Dr Sandra Eady is a Senior Lecturer in the Psychology, Sociology and Education Division.

  • Overview
  • Research Interests
  • Research Publications
  • Teaching and Learning

I took up the post of Programme Director for the BA Hons Education Studies (Primary) and BA Hons Education Studies degrees in 2018. Prior to joining Queen Margaret University I was Deputy Director of Initial Teacher Education (ITE) at Stirling University and chaired the Central Local Authority and Stirling Partnership (CLASP) committee. I have extensive experience working across a wide range of ITE and Professional Masters in Education Programmes in England and Scotland. I have a Doctorate in Primary Science Education and am a qualified teacher, fully registered with the General Teaching Council for Scotland.

I started my career as a Primary School teacher in England where I became increasingly intrigued by social constructivist approaches to learning and the way children became motivated by interdisciplinary and experiential learning related to real world issues. I became increasingly interested in children’s learning in science influenced by the Science Processes And Concept Exploration (SPACE) project directed by Paul Black and Wynne Harlen which emphasised the importance of starting with children’s initial ideas in science and helping them to develop their understanding of scientific concepts through relevant inquiry based learning. This interest led to move into ITE first at Canterbury Christ Church University and then to the University of Cumbria where I taught on Primary undergraduate, PGCE primary science and Professional Masters in Education programmes. During this time I undertook a PhD at Warwick University with a focus on the co-construction and enactment of the science curriculum in English primary schools. My doctoral thesis allowed me to extend my research interests both in terms of inquiry based approaches to primary science and in terms of teacher’s professional learning. As a result I collaborated on a number of research projects including the reciprocal professional learning between primary science coordinators and probationer teachers and latterly on a research project with Scottish teachers which combined geocaching with place responsive science education for sustainability.

Whilst at Cumbria and Stirling Universities I became increasingly interested in the importance of early career teacher professional learning through inquiry into practice and action research. This has provided me with further opportunities to promote a socio-constructivist and critical pedagogies to professional learning engaging in small scale research projects concerning the policy discourse surrounding the value of Masters level learning on PGCE programmes.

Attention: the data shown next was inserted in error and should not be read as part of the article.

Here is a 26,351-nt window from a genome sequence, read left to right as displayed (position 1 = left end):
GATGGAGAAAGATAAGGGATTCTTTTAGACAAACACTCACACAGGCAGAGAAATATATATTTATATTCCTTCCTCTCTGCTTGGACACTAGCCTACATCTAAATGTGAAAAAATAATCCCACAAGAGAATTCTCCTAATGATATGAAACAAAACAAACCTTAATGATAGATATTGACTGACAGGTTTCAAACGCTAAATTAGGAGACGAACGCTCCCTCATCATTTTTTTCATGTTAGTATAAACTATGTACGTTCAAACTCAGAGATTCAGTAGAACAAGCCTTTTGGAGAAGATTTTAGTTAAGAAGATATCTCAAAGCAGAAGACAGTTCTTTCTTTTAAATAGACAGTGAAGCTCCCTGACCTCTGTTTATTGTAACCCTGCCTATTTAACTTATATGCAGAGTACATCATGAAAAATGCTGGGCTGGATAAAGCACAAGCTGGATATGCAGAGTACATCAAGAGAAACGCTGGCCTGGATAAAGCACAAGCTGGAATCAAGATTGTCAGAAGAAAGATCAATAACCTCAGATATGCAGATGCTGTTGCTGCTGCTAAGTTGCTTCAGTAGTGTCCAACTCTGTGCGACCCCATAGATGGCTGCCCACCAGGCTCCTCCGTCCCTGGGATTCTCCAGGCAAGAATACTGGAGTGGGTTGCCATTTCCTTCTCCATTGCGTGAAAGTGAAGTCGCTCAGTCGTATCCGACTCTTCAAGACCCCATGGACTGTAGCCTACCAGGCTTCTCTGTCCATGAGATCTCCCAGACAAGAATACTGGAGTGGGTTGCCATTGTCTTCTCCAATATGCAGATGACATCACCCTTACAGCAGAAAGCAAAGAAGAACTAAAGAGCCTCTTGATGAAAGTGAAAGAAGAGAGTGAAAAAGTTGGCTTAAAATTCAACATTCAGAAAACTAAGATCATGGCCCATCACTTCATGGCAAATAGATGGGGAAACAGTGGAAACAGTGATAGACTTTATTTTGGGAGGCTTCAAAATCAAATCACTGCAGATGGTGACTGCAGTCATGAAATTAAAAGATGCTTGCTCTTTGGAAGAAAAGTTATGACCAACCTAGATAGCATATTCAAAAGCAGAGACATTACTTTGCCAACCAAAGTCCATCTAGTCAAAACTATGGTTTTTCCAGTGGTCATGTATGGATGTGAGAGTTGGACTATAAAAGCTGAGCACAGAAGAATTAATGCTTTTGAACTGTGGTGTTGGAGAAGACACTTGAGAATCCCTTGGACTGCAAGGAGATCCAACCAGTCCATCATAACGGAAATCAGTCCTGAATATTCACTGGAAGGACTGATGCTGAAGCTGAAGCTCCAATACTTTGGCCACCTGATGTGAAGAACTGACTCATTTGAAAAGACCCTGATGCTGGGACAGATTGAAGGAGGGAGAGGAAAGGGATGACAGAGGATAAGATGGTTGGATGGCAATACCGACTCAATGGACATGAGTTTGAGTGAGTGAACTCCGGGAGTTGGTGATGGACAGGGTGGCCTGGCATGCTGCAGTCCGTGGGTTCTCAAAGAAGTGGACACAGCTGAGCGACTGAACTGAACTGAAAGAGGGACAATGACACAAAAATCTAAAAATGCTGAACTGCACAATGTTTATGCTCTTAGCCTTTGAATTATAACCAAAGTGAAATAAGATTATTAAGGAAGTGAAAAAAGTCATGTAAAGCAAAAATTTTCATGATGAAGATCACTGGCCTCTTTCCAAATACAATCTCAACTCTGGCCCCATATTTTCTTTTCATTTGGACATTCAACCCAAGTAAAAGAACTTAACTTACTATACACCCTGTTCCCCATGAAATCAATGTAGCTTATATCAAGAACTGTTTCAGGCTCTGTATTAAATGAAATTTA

More recently I have focused my research on undergraduate ITE and have collaborated as a co-investigator on a Scottish Government funded project which explored how a university and local authorities established a sustainable model of partnership to support early career teachers. Currently I am involved in a collaborative research project which is devising a framework to measure quality in teacher education the Measuring quality in teacher education (MQuITE)  funded by the Scottish Government.  I am also a member of the Science Educational Research in Scotland SERIS which is currently involved in a comparative study exploring the way the science curriculum is portrayed across Scotland, Nigeria and British Columbia.

My doctoral research explored the policy trajectories which influenced the co-construction and enactment of the science curriculum in English primary schools during the implementation of the Primary National Curriculum. Since completing my thesis my research has focused on teacher professional learning and professional practice, educational policy, partnerships and practices. Curriculum development, interdisciplinary learning and its relevance to learning for sustainability, particularly in relation to science education outdoor learning.

Active research interests:

  • Measuring quality in teacher education
  • The use of mobile digital technologies to support science for sustainability and outdoor learning
  • Interdisciplinary learning and teaching

Research Methods:

  • Qualitative, interpretive, ethnographic
  • Case study, Action Research, Practitioner inquiry
  • Observation, interviews, focus groups, content analysis, questionnaires

Please see my research publications in eResearch – Queen Margaret University’s repository

My current role for 2018/19 is programme development of the BA Hons Education Studies (Primary) and BA Hons Education Studies degrees.